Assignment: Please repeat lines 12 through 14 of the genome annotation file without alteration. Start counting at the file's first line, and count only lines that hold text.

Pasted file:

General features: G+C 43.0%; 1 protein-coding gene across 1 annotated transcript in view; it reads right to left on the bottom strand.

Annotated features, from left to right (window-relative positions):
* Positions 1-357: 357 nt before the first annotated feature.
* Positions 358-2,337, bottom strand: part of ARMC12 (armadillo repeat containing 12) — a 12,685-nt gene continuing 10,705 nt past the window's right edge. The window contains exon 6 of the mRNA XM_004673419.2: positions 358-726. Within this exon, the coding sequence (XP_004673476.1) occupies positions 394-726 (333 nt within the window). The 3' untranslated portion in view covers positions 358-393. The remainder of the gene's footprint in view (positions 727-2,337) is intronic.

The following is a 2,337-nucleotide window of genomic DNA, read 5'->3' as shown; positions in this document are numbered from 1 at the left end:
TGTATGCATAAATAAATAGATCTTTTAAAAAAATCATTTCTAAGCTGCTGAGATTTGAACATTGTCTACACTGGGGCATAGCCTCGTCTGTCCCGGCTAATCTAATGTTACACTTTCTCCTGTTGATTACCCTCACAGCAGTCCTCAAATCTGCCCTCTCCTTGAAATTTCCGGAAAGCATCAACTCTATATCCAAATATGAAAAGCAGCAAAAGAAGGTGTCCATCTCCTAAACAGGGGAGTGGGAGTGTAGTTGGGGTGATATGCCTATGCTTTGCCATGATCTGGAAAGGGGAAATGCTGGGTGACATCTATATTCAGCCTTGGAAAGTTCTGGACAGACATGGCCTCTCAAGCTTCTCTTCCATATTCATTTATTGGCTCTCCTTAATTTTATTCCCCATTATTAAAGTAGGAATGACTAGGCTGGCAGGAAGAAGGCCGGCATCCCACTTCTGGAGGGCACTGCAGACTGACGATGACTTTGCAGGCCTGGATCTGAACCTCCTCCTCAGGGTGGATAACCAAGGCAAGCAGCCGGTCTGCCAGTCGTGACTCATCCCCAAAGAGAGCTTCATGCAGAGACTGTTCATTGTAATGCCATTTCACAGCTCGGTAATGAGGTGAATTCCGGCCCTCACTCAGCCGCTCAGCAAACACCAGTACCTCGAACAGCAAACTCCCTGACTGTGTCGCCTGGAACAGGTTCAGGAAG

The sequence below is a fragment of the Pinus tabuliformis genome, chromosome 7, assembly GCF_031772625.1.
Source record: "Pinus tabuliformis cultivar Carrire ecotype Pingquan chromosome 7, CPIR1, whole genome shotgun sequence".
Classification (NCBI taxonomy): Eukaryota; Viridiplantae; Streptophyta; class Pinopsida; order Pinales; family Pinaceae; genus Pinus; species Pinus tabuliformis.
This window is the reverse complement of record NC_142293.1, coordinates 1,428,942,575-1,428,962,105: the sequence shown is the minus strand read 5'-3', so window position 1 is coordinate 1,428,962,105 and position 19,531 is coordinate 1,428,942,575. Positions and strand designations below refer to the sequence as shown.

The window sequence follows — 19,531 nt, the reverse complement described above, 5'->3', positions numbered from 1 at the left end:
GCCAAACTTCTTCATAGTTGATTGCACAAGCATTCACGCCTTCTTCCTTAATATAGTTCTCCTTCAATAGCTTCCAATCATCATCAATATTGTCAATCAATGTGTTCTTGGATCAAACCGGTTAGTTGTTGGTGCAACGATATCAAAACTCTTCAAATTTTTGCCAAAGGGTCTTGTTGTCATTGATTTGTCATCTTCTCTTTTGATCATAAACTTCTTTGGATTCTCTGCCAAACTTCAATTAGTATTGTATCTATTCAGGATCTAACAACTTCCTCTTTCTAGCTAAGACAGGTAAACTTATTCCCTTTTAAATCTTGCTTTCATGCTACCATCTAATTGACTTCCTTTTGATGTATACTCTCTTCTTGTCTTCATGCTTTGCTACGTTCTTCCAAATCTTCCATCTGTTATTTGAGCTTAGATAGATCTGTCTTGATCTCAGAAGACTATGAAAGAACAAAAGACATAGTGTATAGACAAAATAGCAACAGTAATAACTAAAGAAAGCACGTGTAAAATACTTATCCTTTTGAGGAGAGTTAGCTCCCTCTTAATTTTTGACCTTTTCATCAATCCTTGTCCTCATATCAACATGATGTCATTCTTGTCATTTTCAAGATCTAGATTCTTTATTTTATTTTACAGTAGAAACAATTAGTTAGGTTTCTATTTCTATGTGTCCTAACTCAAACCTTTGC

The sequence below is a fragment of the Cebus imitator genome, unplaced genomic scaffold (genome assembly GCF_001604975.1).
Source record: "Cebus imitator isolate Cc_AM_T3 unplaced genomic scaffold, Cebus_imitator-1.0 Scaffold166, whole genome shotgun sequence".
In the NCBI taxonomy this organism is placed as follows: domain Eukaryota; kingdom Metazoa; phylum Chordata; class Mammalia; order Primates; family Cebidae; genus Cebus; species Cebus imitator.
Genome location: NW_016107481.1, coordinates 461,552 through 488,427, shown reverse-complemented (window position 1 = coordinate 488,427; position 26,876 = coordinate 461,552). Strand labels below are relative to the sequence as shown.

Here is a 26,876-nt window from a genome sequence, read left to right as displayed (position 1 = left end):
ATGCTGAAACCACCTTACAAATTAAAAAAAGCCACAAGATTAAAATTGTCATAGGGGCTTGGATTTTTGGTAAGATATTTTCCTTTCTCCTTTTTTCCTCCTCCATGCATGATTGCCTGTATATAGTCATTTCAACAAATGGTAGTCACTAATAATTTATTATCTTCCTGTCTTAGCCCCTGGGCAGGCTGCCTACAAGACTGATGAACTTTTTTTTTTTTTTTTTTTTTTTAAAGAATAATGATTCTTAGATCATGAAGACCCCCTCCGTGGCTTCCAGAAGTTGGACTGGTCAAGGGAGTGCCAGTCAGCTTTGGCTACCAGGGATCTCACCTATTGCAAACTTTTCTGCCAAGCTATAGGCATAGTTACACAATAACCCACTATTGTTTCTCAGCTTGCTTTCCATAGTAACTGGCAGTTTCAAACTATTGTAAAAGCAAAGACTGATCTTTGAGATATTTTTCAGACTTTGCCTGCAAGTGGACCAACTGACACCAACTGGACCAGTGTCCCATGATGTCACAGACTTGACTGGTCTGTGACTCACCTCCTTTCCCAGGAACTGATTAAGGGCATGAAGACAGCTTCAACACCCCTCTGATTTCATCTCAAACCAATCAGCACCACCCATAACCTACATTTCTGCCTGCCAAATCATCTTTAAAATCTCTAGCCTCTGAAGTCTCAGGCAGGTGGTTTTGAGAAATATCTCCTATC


GCCAAACTTCTTCATAGTTGATTGCACAAGCATTCACGCCTTCTTCCTTAATATAGTTCTCCTTCAATAGCTTCCAATCATCATCAATATTGTCAATCAATGTGTTCTTGGATCAAACCGGTTAGTTGTTGGTGCAACGATATCAAAACTCTTCAAATTTTTGCCAAAGGGTCTTGTTGTCATTGATTTGTCATCTTCTCTTTTGATCATAAACTTCTTTGGATTCTCTGCCAAACTTCAATTAGTATTGTATCTATTCAGGATCTAACAACTTCCTCTTTCTAGCTAAGACAGGTAAACTTATTCCCTTTTAAATCTTGCTTTCATGCTACCATCTAATTGACTTCCTTTTGATGTATACTCTCTTCTTGTCTTCATGCTTTGCTACGTTCTTCCAAATCTTCCATCTGTTATTTGAGCTTAGATAGATCTGTCTTGATCTCAGAAGACTATGAAAGAACAAAAGACATAGTGTATAGACAAAATAGCAACAGTAATAACTAAAGAAAGCACGTGTAAAATACTTATCCTTTTGAGGAGAGTTAGCTCCCTCTTAATTTTTGACCTTTTCATCAATCCTTGTCCTCATATCAACATGATGTCATTCTTGTCATTTTCAAGATCTAGATTCTTTATTTTATTTTACAGTAGAAACAATTAGTTAGGTTTCTATTTCTATGTGTCCTAACTCAAACCTTTGC

The sequence below is a fragment of the Cebus imitator genome, unplaced genomic scaffold (genome assembly GCF_001604975.1).
Source record: "Cebus imitator isolate Cc_AM_T3 unplaced genomic scaffold, Cebus_imitator-1.0 Scaffold166, whole genome shotgun sequence".